Yes, there is science that states there is a correlation between weight and health but it doesn't say what weight someone has to be. There is no set weight and this weight doesn't automatically mean that you'll now have these diet related diseases. Again, not all fat people have these diseases just like not all skinny people are without them. 

But Ivonne, there is a standard. It's called BMI.

Yeah, BMI is bullshit.

What is BMI?

BMI or Body Mass Index is a calculation used in healthcare settings to see if you're considered underweight, "normal" weight or overweight. But this is an outdated calculation because it was invented almost 200 years ago! It was also invented by a mathematician, not a physician. Though physicians didn't know much back then either about the human body, they definitely knew more than a mathematician. The calculation couldn't be complex because there were no computers to do complicated calculations. And BMI wasn't really meant to be used on individiuals but more on whole populations of people which is why he dreamed it up. This mathematician was tasked to find a way to calculate body mass of populations so that the German government could allocate resources.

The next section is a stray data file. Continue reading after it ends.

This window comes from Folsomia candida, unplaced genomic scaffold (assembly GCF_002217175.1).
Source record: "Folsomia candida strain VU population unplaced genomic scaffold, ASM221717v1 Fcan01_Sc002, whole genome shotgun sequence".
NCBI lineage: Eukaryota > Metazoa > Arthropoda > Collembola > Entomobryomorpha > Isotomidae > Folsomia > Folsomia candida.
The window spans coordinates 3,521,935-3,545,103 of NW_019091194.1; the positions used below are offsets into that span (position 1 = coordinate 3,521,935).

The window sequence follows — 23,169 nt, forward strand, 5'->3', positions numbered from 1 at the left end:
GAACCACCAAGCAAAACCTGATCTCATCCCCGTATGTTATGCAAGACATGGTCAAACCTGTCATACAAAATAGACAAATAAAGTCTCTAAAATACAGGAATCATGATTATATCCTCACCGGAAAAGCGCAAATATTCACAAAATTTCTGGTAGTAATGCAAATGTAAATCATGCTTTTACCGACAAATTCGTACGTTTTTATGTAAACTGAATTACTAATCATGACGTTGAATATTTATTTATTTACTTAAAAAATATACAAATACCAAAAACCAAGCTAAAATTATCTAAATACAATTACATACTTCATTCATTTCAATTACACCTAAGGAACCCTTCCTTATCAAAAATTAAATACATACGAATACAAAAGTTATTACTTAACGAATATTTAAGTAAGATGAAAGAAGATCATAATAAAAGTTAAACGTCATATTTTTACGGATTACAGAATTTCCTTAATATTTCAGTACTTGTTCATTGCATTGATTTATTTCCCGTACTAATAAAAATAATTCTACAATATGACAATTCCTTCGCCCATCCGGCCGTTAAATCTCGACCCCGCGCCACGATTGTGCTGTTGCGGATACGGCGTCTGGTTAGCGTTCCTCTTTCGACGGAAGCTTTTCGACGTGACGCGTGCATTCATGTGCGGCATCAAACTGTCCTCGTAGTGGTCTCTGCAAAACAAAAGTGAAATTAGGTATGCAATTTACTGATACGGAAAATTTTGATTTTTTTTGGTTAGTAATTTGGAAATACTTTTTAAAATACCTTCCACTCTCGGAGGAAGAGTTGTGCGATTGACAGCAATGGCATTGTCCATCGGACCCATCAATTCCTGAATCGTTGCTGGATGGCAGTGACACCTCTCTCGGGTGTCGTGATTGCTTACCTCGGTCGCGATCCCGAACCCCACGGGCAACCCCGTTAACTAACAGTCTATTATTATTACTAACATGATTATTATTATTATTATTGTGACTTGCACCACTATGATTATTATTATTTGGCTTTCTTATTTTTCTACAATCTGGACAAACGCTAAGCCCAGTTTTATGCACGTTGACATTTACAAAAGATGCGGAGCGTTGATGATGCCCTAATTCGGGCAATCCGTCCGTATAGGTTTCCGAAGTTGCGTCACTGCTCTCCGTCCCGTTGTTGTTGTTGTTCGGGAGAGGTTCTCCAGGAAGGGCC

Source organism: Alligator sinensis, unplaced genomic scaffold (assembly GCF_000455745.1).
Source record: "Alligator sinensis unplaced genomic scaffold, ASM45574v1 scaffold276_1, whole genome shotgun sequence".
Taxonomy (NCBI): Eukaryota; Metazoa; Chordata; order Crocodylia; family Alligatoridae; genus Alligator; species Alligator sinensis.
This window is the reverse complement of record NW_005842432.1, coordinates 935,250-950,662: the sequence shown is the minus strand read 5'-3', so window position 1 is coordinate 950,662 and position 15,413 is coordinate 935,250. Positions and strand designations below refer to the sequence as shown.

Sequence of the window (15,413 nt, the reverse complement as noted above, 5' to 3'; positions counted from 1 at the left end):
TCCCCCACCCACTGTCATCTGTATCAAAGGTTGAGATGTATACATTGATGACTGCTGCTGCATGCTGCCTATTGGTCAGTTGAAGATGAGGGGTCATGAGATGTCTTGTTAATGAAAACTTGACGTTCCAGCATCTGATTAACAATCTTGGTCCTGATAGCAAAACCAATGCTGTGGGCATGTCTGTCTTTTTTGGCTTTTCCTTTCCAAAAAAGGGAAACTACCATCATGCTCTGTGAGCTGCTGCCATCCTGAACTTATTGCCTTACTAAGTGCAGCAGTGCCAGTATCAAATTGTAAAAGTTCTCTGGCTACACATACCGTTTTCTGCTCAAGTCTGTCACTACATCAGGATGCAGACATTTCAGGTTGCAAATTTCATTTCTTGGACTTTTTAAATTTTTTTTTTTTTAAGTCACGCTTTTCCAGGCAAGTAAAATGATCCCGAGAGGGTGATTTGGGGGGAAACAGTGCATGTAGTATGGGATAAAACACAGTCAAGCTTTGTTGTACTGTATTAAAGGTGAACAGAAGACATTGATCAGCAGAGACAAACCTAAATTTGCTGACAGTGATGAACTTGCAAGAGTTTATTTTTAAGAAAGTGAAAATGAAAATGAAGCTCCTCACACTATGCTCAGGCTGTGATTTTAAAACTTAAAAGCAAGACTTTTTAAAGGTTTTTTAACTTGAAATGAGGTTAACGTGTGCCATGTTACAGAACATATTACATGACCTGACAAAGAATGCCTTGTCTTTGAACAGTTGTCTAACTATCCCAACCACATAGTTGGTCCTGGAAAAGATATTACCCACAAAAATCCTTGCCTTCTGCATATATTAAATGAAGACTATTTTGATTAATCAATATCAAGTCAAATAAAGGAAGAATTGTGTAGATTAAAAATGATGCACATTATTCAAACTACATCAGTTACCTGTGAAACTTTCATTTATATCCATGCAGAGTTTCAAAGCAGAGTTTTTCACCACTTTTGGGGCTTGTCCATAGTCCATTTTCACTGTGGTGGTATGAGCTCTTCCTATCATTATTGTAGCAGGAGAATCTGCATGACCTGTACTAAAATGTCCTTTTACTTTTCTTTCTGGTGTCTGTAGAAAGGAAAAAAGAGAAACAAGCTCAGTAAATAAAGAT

Importantly, BMI doesn't account for the complexity of the human body including the differences of weight in bone, muscle and fat, along with the distribution of fat over the entire body on individual people. Someone with little fat and lots of muscles would be considered overweight or even obese by BMI standards. I'm considered overweight by BMI standards! But I'm healthy as fuck, so whatever.